The US manufacturing sector improved just a bit in March, according to two key national readings.
The Institute of Supply Management’s purchasing manager’s index showed expansion for the first time since last August, at 51.8.
It had been expected at 51, above the threshold of 50.
New orders and production boosted the sector during the month.
But employment was a drag, and the index that gauges jobs growth fell to 48.1% in March from 48.5% in February.
Markit Economics’ final purchasing manager’s index (PMI) for the month came in at 51.5, as expected, and reflecting slow improvement.
Markit senior economist Tim Moore said in the release:
March’s survey highlights sustained weakness across the US manufacturing sector, meaning that overall growth through the first quarter slowed to its lowest since late-2012. Subdued client spending patterns within the energy sector, ongoing pressure from the strong dollar, and general uncertainty about the business outlook were cited as factors weighing on new order flows in March.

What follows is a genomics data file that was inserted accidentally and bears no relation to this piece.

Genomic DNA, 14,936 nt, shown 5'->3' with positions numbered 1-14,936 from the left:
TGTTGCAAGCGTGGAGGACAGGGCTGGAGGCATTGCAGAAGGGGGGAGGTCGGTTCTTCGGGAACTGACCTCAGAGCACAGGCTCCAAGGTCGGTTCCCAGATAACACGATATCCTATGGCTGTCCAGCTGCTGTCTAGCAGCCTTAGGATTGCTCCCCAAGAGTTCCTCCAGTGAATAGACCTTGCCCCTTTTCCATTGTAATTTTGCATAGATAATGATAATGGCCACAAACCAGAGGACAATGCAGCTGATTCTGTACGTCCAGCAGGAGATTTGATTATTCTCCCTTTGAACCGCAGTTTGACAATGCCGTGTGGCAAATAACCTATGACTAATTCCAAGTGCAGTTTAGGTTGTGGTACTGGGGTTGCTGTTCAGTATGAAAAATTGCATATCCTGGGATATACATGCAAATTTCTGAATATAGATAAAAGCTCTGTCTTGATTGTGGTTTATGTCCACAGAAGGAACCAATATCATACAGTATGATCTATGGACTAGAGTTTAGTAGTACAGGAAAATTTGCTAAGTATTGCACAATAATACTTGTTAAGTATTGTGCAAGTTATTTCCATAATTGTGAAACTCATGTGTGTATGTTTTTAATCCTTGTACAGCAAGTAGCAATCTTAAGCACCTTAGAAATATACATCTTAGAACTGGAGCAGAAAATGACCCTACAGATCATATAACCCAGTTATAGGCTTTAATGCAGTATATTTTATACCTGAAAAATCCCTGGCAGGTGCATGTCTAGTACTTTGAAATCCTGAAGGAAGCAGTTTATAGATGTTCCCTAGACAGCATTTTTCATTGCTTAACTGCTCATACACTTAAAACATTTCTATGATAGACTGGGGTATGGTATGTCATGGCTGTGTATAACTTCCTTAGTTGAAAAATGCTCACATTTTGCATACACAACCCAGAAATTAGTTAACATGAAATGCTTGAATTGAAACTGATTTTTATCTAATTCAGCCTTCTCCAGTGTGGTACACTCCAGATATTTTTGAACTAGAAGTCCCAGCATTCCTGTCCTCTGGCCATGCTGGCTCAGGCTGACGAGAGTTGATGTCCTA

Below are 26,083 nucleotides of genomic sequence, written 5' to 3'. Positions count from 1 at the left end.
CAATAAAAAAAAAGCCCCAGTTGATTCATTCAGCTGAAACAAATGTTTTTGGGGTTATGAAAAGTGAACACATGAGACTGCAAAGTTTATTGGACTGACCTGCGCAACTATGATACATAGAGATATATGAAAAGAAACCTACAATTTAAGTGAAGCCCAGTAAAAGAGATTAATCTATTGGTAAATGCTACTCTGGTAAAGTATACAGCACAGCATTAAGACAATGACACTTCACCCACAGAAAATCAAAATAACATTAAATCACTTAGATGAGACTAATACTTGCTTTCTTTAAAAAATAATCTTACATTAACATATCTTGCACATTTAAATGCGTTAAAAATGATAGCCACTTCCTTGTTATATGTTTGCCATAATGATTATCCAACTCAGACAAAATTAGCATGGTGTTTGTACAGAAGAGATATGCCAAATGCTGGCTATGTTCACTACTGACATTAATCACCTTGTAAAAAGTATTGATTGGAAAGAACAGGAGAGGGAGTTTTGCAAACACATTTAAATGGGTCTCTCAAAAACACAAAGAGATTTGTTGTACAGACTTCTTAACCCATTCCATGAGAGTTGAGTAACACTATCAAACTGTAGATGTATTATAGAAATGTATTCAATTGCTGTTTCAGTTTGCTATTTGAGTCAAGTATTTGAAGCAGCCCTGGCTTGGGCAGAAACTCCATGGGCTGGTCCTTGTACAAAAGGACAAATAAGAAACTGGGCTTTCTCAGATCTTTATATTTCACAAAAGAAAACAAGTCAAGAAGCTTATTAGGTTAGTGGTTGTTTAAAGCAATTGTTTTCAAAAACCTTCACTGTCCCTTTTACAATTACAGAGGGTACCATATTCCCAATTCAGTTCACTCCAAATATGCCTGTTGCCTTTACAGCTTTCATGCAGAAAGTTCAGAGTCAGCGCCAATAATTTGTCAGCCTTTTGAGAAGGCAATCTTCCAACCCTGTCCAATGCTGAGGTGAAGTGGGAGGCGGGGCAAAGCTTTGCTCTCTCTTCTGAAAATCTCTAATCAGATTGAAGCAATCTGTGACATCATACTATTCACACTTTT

Regional surveys from Richmond, New York, Philadelphia and Chicago showed sharp improvements for the month.
Economists had expected the data to show some improvement in the sector, which has been hurt by the downturn in the energy sector and the strong US dollar.
“While it is still too early to assess whether the manufacturing recovery is finally back on track, the upswing in the forward-looking indicators suggests that some further upside momentum lies ahead,” wrote TD Securities’ Millan Mulraine in a note.